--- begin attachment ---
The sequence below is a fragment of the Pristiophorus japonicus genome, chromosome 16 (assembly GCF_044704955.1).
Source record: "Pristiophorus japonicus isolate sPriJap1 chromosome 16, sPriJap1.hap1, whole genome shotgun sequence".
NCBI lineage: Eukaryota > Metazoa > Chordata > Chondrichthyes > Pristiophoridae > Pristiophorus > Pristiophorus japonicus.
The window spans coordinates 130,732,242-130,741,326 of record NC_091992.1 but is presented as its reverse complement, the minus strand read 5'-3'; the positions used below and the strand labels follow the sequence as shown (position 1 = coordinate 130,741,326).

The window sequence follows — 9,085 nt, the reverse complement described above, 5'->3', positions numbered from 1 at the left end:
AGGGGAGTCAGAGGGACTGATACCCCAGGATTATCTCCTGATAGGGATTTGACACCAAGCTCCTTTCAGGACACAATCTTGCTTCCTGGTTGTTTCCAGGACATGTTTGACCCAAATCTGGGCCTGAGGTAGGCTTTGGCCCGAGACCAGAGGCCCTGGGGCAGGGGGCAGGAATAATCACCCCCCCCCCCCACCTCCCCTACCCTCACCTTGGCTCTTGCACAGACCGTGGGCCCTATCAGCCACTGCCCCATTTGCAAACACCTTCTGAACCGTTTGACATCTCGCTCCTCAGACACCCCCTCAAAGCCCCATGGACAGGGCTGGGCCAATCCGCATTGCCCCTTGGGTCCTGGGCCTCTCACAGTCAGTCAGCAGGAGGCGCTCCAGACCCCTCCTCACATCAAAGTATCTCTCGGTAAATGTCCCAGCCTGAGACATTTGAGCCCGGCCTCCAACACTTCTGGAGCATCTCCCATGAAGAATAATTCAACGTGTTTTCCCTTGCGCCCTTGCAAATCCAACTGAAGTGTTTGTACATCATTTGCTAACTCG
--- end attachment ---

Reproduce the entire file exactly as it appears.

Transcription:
The sequence below is a fragment of the Pristiophorus japonicus genome, chromosome 16 (assembly GCF_044704955.1).
Source record: "Pristiophorus japonicus isolate sPriJap1 chromosome 16, sPriJap1.hap1, whole genome shotgun sequence".
NCBI lineage: Eukaryota > Metazoa > Chordata > Chondrichthyes > Pristiophoridae > Pristiophorus > Pristiophorus japonicus.
The window spans coordinates 130,732,242-130,741,326 of record NC_091992.1 but is presented as its reverse complement, the minus strand read 5'-3'; the positions used below and the strand labels follow the sequence as shown (position 1 = coordinate 130,741,326).

The window sequence follows — 9,085 nt, the reverse complement described above, 5'->3', positions numbered from 1 at the left end:
AGGGGAGTCAGAGGGACTGATACCCCAGGATTATCTCCTGATAGGGATTTGACACCAAGCTCCTTTCAGGACACAATCTTGCTTCCTGGTTGTTTCCAGGACATGTTTGACCCAAATCTGGGCCTGAGGTAGGCTTTGGCCCGAGACCAGAGGCCCTGGGGCAGGGGGCAGGAATAATCACCCCCCCCCCCCACCTCCCCTACCCTCACCTTGGCTCTTGCACAGACCGTGGGCCCTATCAGCCACTGCCCCATTTGCAAACACCTTCTGAACCGTTTGACATCTCGCTCCTCAGACACCCCCTCAAAGCCCCATGGACAGGGCTGGGCCAATCCGCATTGCCCCTTGGGTCCTGGGCCTCTCACAGTCAGTCAGCAGGAGGCGCTCCAGACCCCTCCTCACATCAAAGTATCTCTCGGTAAATGTCCCAGCCTGAGACATTTGAGCCCGGCCTCCAACACTTCTGGAGCATCTCCCATGAAGAATAATTCAACGTGTTTTCCCTTGCGCCCTTGCAAATCCAACTGAAGTGTTTGTACATCATTTGCTAACTCG